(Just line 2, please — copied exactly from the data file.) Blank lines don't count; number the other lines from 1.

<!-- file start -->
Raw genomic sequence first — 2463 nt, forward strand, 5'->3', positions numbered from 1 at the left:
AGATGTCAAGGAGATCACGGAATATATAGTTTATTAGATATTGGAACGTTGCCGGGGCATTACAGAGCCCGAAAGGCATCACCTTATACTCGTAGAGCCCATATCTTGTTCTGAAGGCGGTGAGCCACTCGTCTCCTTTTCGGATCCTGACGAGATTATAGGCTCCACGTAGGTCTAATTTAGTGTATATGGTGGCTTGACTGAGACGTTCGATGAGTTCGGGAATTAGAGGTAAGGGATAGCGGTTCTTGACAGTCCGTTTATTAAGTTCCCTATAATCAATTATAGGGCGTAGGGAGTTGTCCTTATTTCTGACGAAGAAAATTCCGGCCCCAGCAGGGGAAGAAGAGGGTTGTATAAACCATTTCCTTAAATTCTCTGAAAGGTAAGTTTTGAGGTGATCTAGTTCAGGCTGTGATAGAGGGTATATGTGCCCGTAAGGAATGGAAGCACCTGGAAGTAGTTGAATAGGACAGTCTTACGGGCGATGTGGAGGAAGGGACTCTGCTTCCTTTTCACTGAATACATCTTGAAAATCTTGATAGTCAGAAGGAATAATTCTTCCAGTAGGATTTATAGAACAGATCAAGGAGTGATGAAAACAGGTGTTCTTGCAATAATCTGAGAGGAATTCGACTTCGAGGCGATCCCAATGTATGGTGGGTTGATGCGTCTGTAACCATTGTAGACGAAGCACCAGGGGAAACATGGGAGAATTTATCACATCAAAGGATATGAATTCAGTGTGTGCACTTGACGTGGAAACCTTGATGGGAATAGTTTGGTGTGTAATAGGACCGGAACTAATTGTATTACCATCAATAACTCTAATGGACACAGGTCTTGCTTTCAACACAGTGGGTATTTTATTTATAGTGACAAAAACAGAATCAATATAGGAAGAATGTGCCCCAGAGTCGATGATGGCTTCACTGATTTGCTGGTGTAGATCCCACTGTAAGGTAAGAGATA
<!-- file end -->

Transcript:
AGATGTCAAGGAGATCACGGAATATATAGTTTATTAGATATTGGAACGTTGCCGGGGCATTACAGAGCCCGAAAGGCATCACCTTATACTCGTAGAGCCCATATCTTGTTCTGAAGGCGGTGAGCCACTCGTCTCCTTTTCGGATCCTGACGAGATTATAGGCTCCACGTAGGTCTAATTTAGTGTATATGGTGGCTTGACTGAGACGTTCGATGAGTTCGGGAATTAGAGGTAAGGGATAGCGGTTCTTGACAGTCCGTTTATTAAGTTCCCTATAATCAATTATAGGGCGTAGGGAGTTGTCCTTATTTCTGACGAAGAAAATTCCGGCCCCAGCAGGGGAAGAAGAGGGTTGTATAAACCATTTCCTTAAATTCTCTGAAAGGTAAGTTTTGAGGTGATCTAGTTCAGGCTGTGATAGAGGGTATATGTGCCCGTAAGGAATGGAAGCACCTGGAAGTAGTTGAATAGGACAGTCTTACGGGCGATGTGGAGGAAGGGACTCTGCTTCCTTTTCACTGAATACATCTTGAAAATCTTGATAGTCAGAAGGAATAATTCTTCCAGTAGGATTTATAGAACAGATCAAGGAGTGATGAAAACAGGTGTTCTTGCAATAATCTGAGAGGAATTCGACTTCGAGGCGATCCCAATGTATGGTGGGTTGATGCGTCTGTAACCATTGTAGACGAAGCACCAGGGGAAACATGGGAGAATTTATCACATCAAAGGATATGAATTCAGTGTGTGCACTTGACGTGGAAACCTTGATGGGAATAGTTTGGTGTGTAATAGGACCGGAACTAATTGTATTACCATCAATAACTCTAATGGACACAGGTCTTGCTTTCAACACAGTGGGTATTTTATTTATAGTGACAAAAACAGAATCAATATAGGAAGAATGTGCCCCAGAGTCGATGATGGCTTCACTGATTTGCTGGTGTAGATCCCACTGTAAGGTAAGAGATA